Firearm 'Black Box' Would Monitor Police Shootings

July 7, 2008 - 8:02 PM

Black BoxLondon ( - Police officers worldwide could find themselves accountable for every shot they fire, if a newly-developed, postage-stamp-sized data recorder -- designed to fit onto handguns -- becomes standard issue.

Like the "black box" fitted on aircraft, the recorder can accurately chronicle the exact time (to the millisecond) and the precise direction (to a fraction of a degree) of every shot fired from its host weapon.

The device is to be unveiled at a police weapons conference in the Netherlands next week, when senior British police officers will examine a prototype.

But a spokesman for the Association of Chief Police Officers of England, Wales and Northern Ireland, Chief Inspector Mark Turner, said Thursday that there were "no plans to recommend them to UK police forces at this stage."

The data provided by the recorder will help investigators to reconstruct events after a shooting, explained Mike McBride, an international police firearms specialist.

Also, the device will provide a would-be buyer of a second-hand weapon with reliable information about its condition and use. It could also prove invaluable in police investigations of firearms believed to have been used in a crime.

McBride will discuss the "black box" and other developments in his field at next week's conference in the Dutch city of Maastricht, hosted by the Jane's publication group.

McBride said there may be a lack of enthusiasm in some quarters to using the devices, partly due to concerns that police officers will not operate effectively when placed under such an intense degree of scrutiny.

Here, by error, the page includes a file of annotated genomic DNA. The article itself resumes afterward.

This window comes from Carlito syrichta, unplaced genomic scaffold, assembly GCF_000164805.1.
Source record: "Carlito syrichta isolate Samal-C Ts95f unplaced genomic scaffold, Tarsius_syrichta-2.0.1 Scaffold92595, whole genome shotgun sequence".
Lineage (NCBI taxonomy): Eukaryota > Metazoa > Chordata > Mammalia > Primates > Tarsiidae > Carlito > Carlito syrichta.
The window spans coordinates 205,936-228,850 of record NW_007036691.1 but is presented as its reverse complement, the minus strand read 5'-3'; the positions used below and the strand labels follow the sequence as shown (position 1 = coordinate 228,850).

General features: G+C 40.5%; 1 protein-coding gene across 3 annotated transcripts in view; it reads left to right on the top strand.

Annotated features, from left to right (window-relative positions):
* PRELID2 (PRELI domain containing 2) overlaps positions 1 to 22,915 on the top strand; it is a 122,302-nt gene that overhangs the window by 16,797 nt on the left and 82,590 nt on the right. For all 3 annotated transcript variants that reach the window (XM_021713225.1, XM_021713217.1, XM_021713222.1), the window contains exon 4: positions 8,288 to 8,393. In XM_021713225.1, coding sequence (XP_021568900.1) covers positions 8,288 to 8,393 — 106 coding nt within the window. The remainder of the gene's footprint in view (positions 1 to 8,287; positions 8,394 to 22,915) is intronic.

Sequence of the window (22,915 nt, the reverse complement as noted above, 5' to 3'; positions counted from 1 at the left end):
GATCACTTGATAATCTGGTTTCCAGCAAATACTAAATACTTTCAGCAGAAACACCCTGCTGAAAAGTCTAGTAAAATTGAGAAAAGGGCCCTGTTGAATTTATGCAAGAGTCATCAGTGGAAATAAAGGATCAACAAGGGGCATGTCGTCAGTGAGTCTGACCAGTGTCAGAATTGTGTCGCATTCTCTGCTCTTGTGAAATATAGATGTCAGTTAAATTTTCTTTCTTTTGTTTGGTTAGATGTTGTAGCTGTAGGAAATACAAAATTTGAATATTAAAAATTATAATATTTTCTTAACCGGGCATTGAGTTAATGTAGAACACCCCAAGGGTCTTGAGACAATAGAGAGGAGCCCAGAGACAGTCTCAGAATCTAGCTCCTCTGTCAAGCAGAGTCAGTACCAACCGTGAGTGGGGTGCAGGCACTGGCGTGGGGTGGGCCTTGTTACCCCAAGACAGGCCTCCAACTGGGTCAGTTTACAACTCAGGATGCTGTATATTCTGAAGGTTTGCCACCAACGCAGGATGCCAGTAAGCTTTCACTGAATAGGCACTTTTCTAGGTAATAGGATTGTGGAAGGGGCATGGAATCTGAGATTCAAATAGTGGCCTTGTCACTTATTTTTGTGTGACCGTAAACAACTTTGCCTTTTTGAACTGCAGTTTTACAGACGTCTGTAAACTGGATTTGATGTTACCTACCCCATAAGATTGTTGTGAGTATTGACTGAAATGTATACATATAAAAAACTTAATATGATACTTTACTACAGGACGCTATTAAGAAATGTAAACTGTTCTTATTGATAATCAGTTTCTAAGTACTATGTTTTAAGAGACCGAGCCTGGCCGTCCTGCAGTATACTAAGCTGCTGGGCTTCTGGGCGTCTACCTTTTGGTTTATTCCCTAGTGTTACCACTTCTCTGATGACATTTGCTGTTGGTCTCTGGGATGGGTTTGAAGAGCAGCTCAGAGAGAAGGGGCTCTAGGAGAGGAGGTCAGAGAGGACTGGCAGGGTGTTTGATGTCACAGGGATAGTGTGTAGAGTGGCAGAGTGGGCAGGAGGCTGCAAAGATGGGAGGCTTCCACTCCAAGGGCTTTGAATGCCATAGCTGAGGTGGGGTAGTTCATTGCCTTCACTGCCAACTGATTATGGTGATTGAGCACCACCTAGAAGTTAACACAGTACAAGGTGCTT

However police may soon be required to accept the recorders, because of growing political pressures brought about by human rights legislation and the increasing expectation from the public for more accountability.

In Northern Ireland, for example, controversies about a number of shootings by police officers could have been avoided if their firearms had been fitted with a recorder.

One Austrian gun manufacturer, Steyr-Mannlicher, is already incorporating a compartment in its latest range of handguns, eventually to accommodate a data monitoring device.

The most advanced version of the data recorder developed thus far is the 22.7-gram Accu-Counter, built by New Hampshire-based Sig Arms.

It is the size of a postage-stamp, and just two millimeters thick. The only way it could be disabled would be to wreck the firearm itself.

The Accu-Counter will be able to print out via a computer the exact time, direction, and elevation in degrees at the instant of firing, said Major Charles Heyman, editor of Jane's Police and Security Equipment.

The battery-driven integrated memory chip could record the relevant data for up to 5,000 shots. Even when the battery ran down, the memory would retain information on the last 500 shots fired.

Heyman said he thought police forces would show a great interest in the technology.

"The officers on the ground may be slightly resistant to having this, but at the same time police committees, management organizations will all want their policemen to be equipped with these, so that if lethal force is used, a scientific record which can't be argued is available."

Heyman said he was certain the concept would "catch on." In the future, one of the conditions for being issued with a firearms license could well be that the weapon is fitted with a data recorder.

He did not foresee a great reluctance among British police forces, where relatively few policemen are armed, and a small number of rounds are fired each year by officers, other than in training.

"In places like America it will be very different, as it will be in other countries in Europe, where policemen are quite heavily armed."

Turner of the UK police chiefs body said its committee on police firearms had been approached by "a company ... with a view to marketing" the data recorders.

After consultation, "no significant benefits were identified from the introduction of such devices therefore there are no plans to recommend them to UK police forces at this stage."

Asked about concerns that the use of firearm data recorders could affect officers' effectiveness, Turner said "the operational effect of any proposed new equipment would have to undergo rigorous scrutiny lest the professionalism and judgment of firearms officers be compromised."

Turner provided statistics showing that, during the 1998-9 year, police officers in England and Wales fired their weapons during only five operations, and that no fatalities were recorded.